Ethical conduct in relations with others
In this respect, action in favour of human rights is interpreted in a very broad sense. For example, this may include initiatives improving the access of disabled people to television programmes or involvement in schemes for coverage of blind spots.
Bouygues Construction has been a signatory of the UN Global Compact since 2006 and endeavours to implement its guidelines in all its business activities through the Code of Ethics, compliance policy and the Supplier CSR Charter.
Bouygues Construction entities operating in emerging countries take action in a number of spheres, such as enabling local staff to benefit from Bouygues Construction’s occupational health and safety standards, which are stricter than local requirements in many countries; providing decent working conditions and accommodation while respecting different cultures and communities; and introducing controls to ensure that subcontractors and suppliers do not use forced or child labour. Bouygues Construction also has strict procedures in place to combat illegal labour, including systematic checks of identity documents and work permits in liaison with the authorities, and personalised worksite-access passes.
Bouygues Telecom, in partnership with other operators, plays an active part in network-sharing programmes. By pooling existing infrastructure, such programmes aim to reduce the digital divide while keeping environmental impacts to a minimum.
The company provides 2G coverage of blind spots and is bringing 3G high-speed mobile services to areas with a low population density. Since 2005, the company has been working hard to improve accessibility to electronic communication services for people with disabilities. It provides information on choosing a handset for different types of disability, available as a leaflet in stores, or on the website. Its customer service is accessible to people with total or partial hearing loss. In addition, in partnership with HandiCaPZéro, it offers the free installation of software for customers with impaired vision, along with suitable documentation. Lastly, Bouygues Telecom is part of the “Bea” electronic bracelet independence project, an innovative telecare service for the elderly and their families.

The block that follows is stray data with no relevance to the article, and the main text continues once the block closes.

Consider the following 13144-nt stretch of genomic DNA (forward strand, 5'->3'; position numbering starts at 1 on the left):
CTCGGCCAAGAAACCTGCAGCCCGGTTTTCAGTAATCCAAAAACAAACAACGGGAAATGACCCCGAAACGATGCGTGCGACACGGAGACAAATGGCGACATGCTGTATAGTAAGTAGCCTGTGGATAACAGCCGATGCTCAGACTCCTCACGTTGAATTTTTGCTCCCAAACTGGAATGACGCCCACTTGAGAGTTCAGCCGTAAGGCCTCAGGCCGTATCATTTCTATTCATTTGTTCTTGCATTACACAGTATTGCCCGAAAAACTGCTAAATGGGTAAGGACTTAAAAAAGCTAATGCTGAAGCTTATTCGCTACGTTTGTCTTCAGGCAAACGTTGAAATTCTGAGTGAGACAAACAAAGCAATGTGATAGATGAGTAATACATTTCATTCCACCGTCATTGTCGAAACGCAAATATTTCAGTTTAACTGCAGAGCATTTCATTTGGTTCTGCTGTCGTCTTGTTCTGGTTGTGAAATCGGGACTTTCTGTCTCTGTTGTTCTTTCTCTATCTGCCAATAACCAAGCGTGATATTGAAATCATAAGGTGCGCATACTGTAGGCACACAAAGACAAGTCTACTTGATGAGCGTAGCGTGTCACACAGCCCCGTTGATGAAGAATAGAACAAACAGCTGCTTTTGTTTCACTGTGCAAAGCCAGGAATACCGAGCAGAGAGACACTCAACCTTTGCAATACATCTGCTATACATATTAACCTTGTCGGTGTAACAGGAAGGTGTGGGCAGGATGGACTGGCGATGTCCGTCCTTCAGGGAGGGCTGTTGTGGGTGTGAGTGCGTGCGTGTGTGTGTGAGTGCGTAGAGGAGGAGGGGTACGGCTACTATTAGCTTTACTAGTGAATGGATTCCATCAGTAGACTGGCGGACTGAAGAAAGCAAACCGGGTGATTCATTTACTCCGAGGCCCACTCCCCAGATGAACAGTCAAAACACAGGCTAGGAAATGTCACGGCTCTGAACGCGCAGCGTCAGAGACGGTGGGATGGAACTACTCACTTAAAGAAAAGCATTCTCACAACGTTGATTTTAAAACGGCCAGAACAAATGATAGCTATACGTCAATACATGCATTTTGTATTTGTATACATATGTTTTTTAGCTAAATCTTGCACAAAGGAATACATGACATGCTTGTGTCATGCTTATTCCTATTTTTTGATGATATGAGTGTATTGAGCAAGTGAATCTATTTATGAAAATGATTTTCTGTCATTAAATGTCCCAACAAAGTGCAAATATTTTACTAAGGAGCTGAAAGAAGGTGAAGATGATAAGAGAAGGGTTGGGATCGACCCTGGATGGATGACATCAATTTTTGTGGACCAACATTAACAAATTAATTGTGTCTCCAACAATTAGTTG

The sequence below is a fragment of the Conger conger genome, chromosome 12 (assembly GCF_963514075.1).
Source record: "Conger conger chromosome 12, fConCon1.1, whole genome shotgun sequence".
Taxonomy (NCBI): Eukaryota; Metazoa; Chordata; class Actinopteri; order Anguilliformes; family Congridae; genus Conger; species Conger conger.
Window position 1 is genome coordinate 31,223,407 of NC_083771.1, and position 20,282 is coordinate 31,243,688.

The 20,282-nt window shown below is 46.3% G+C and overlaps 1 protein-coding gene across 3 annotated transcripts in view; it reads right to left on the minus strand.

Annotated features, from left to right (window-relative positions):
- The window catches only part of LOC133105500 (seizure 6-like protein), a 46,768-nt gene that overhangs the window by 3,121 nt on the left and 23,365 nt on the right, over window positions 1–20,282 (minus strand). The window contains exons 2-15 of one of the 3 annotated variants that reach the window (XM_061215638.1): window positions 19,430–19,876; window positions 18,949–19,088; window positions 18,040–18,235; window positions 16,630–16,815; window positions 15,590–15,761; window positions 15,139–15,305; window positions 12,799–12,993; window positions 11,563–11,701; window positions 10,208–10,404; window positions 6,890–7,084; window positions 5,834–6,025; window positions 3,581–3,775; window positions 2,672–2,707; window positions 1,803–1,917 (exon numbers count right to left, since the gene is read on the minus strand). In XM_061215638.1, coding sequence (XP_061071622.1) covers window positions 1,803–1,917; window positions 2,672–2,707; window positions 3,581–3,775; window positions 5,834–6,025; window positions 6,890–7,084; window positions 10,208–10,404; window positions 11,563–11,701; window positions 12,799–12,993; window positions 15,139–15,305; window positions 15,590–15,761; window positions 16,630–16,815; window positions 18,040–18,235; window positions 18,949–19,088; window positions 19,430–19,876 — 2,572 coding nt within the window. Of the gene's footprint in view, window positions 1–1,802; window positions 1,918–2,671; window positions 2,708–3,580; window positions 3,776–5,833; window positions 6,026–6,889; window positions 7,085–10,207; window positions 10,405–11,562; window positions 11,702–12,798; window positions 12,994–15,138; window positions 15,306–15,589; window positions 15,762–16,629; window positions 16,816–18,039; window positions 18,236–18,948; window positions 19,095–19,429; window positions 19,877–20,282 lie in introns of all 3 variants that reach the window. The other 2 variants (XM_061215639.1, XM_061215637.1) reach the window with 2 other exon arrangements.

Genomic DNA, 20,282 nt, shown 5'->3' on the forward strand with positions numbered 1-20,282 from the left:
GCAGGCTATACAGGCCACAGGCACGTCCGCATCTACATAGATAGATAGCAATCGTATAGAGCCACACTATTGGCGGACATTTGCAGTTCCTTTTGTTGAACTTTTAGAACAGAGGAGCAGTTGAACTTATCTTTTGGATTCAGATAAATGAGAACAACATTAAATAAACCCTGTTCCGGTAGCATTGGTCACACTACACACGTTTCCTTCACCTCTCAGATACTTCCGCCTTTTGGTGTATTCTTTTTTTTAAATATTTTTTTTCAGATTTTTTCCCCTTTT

With operations spanning 50 countries on 5 continents, Colas focuses on permanent operating units that employ local staff. As such, Colas does not employ many expatriate workers, namely 307 from a total of 24,000 staff outside France. The employment of local personnel and a respectful approach to staff both aid in furthering human rights.
Both in France and internationally, the Colas group pledges to comply with laws and regulations, including the Universal Declaration of Human Rights. Through the work of its audit department, it ensures that it is not complicit in human rights abuses. There is no indication that Colas is highly exposed to such issues. Colas is primarily active in OECD countries, which account for 90% of its business. Moreover, its vertical-integration policy automatically shields it from systematically using external sourcing and subcontracting.
Colas is in a special position because the nature of its activity does not allow for outsourcing. The end result is that purchasing policy in high-risk countries is carried out by Colas teams themselves, located directly in the countries. This, along with the management systems that Colas has put in place, reduces the risk of doing business with suppliers that violate human rights.
The audit department at Colas has precise instructions to issue an alert in the event that a problem of this kind is detected during one of its assignments, even if no actual complaint is lodged. In 2010, an external audit for rating purposes by BMJ, a CSR agency, did not reveal any weak points with regard to these issues.
Public trust is a core issue for TF1. The quality of the information broadcast by its channels and its websites, and the compliance of its programmes with its commitment to the community are therefore key issues in its societal impact.
Combating stereotypes is at the forefront of its concerns, especially through the main TF1 TV channel, with all parties involved in these issues. All staff involved in programme production follow diversity training. As a major mainstream television broadcaster, TF1 is duty bound to ensure that its programmes are accessible to everyone, especially people with impaired hearing or vision. In 2013, all TF1 programmes were subtitled, and 86 programmes using audio description were broadcast.
(Updated: January 2016)
Existence of employee representative bodies in international activities
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